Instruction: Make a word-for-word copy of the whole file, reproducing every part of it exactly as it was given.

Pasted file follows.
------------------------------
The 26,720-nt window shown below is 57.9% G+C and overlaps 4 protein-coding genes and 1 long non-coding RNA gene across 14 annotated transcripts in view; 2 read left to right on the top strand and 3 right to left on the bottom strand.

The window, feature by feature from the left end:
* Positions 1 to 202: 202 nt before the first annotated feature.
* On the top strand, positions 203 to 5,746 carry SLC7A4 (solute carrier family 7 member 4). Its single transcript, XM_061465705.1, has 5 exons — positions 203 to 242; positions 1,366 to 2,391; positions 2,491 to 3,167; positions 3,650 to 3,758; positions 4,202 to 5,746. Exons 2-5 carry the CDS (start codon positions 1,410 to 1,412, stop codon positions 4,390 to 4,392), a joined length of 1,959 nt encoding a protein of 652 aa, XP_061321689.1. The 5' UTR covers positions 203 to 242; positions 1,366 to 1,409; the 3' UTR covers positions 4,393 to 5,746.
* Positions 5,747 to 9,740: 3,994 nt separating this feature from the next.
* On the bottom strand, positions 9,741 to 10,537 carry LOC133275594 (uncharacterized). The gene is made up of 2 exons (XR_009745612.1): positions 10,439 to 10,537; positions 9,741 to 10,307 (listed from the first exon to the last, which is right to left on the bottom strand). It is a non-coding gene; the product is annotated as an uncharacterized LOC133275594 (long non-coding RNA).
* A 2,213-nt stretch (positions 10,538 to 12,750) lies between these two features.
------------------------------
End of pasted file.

The 26,720-nt window shown below is 57.9% G+C and overlaps 4 protein-coding genes and 1 long non-coding RNA gene across 14 annotated transcripts in view; 2 read left to right on the top strand and 3 right to left on the bottom strand.

The window, feature by feature from the left end:
* Positions 1 to 202: 202 nt before the first annotated feature.
* On the top strand, positions 203 to 5,746 carry SLC7A4 (solute carrier family 7 member 4). Its single transcript, XM_061465705.1, has 5 exons — positions 203 to 242; positions 1,366 to 2,391; positions 2,491 to 3,167; positions 3,650 to 3,758; positions 4,202 to 5,746. Exons 2-5 carry the CDS (start codon positions 1,410 to 1,412, stop codon positions 4,390 to 4,392), a joined length of 1,959 nt encoding a protein of 652 aa, XP_061321689.1. The 5' UTR covers positions 203 to 242; positions 1,366 to 1,409; the 3' UTR covers positions 4,393 to 5,746.
* Positions 5,747 to 9,740: 3,994 nt separating this feature from the next.
* On the bottom strand, positions 9,741 to 10,537 carry LOC133275594 (uncharacterized). The gene is made up of 2 exons (XR_009745612.1): positions 10,439 to 10,537; positions 9,741 to 10,307 (listed from the first exon to the last, which is right to left on the bottom strand). It is a non-coding gene; the product is annotated as an uncharacterized LOC133275594 (long non-coding RNA).
* A 2,213-nt stretch (positions 10,538 to 12,750) lies between these two features.